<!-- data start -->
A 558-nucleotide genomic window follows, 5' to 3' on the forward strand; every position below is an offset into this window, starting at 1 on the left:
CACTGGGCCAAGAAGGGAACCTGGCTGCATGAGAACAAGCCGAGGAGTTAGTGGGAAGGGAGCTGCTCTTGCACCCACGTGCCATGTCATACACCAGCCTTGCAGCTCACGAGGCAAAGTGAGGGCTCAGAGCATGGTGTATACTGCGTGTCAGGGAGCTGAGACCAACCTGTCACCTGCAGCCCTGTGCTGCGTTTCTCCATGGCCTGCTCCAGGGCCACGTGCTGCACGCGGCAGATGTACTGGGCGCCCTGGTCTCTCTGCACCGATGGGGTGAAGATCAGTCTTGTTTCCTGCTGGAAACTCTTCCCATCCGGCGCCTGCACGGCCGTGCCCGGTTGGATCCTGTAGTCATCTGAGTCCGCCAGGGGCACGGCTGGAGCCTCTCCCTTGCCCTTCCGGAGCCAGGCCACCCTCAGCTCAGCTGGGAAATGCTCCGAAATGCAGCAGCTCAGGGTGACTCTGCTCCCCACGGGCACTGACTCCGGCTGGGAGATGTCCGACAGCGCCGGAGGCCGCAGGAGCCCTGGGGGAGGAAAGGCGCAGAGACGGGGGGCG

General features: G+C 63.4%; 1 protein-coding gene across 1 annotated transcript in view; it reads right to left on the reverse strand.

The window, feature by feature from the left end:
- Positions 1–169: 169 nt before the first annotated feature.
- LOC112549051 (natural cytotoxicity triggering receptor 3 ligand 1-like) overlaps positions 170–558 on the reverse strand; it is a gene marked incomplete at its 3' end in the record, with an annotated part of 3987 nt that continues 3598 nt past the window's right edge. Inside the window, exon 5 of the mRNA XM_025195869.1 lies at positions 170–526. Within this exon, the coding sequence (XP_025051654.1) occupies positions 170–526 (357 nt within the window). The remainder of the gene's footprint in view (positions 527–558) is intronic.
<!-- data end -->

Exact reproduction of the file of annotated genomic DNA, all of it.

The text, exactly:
A 558-nucleotide genomic window follows, 5' to 3' on the forward strand; every position below is an offset into this window, starting at 1 on the left:
CACTGGGCCAAGAAGGGAACCTGGCTGCATGAGAACAAGCCGAGGAGTTAGTGGGAAGGGAGCTGCTCTTGCACCCACGTGCCATGTCATACACCAGCCTTGCAGCTCACGAGGCAAAGTGAGGGCTCAGAGCATGGTGTATACTGCGTGTCAGGGAGCTGAGACCAACCTGTCACCTGCAGCCCTGTGCTGCGTTTCTCCATGGCCTGCTCCAGGGCCACGTGCTGCACGCGGCAGATGTACTGGGCGCCCTGGTCTCTCTGCACCGATGGGGTGAAGATCAGTCTTGTTTCCTGCTGGAAACTCTTCCCATCCGGCGCCTGCACGGCCGTGCCCGGTTGGATCCTGTAGTCATCTGAGTCCGCCAGGGGCACGGCTGGAGCCTCTCCCTTGCCCTTCCGGAGCCAGGCCACCCTCAGCTCAGCTGGGAAATGCTCCGAAATGCAGCAGCTCAGGGTGACTCTGCTCCCCACGGGCACTGACTCCGGCTGGGAGATGTCCGACAGCGCCGGAGGCCGCAGGAGCCCTGGGGGAGGAAAGGCGCAGAGACGGGGGGCG

General features: G+C 63.4%; 1 protein-coding gene across 1 annotated transcript in view; it reads right to left on the reverse strand.

The window, feature by feature from the left end:
- Positions 1–169: 169 nt before the first annotated feature.
- LOC112549051 (natural cytotoxicity triggering receptor 3 ligand 1-like) overlaps positions 170–558 on the reverse strand; it is a gene marked incomplete at its 3' end in the record, with an annotated part of 3987 nt that continues 3598 nt past the window's right edge. Inside the window, exon 5 of the mRNA XM_025195869.1 lies at positions 170–526. Within this exon, the coding sequence (XP_025051654.1) occupies positions 170–526 (357 nt within the window). The remainder of the gene's footprint in view (positions 527–558) is intronic.